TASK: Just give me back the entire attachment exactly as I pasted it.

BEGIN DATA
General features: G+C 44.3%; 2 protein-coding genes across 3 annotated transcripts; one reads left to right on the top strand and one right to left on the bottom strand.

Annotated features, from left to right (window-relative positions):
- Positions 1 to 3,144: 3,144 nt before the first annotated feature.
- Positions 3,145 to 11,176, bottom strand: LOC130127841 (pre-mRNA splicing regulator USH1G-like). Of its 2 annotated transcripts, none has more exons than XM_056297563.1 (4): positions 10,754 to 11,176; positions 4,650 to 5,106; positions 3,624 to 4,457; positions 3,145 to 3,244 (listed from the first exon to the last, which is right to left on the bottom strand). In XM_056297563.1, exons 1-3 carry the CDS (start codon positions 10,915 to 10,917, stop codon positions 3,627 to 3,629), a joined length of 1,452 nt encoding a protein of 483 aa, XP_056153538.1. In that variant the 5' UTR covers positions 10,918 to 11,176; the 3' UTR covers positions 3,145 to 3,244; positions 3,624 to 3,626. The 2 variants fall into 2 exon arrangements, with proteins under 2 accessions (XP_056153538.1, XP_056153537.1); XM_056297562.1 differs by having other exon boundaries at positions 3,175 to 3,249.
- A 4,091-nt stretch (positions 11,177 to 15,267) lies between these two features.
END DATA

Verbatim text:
General features: G+C 44.3%; 2 protein-coding genes across 3 annotated transcripts; one reads left to right on the top strand and one right to left on the bottom strand.

Annotated features, from left to right (window-relative positions):
- Positions 1 to 3,144: 3,144 nt before the first annotated feature.
- Positions 3,145 to 11,176, bottom strand: LOC130127841 (pre-mRNA splicing regulator USH1G-like). Of its 2 annotated transcripts, none has more exons than XM_056297563.1 (4): positions 10,754 to 11,176; positions 4,650 to 5,106; positions 3,624 to 4,457; positions 3,145 to 3,244 (listed from the first exon to the last, which is right to left on the bottom strand). In XM_056297563.1, exons 1-3 carry the CDS (start codon positions 10,915 to 10,917, stop codon positions 3,627 to 3,629), a joined length of 1,452 nt encoding a protein of 483 aa, XP_056153538.1. In that variant the 5' UTR covers positions 10,918 to 11,176; the 3' UTR covers positions 3,145 to 3,244; positions 3,624 to 3,626. The 2 variants fall into 2 exon arrangements, with proteins under 2 accessions (XP_056153538.1, XP_056153537.1); XM_056297562.1 differs by having other exon boundaries at positions 3,175 to 3,249.
- A 4,091-nt stretch (positions 11,177 to 15,267) lies between these two features.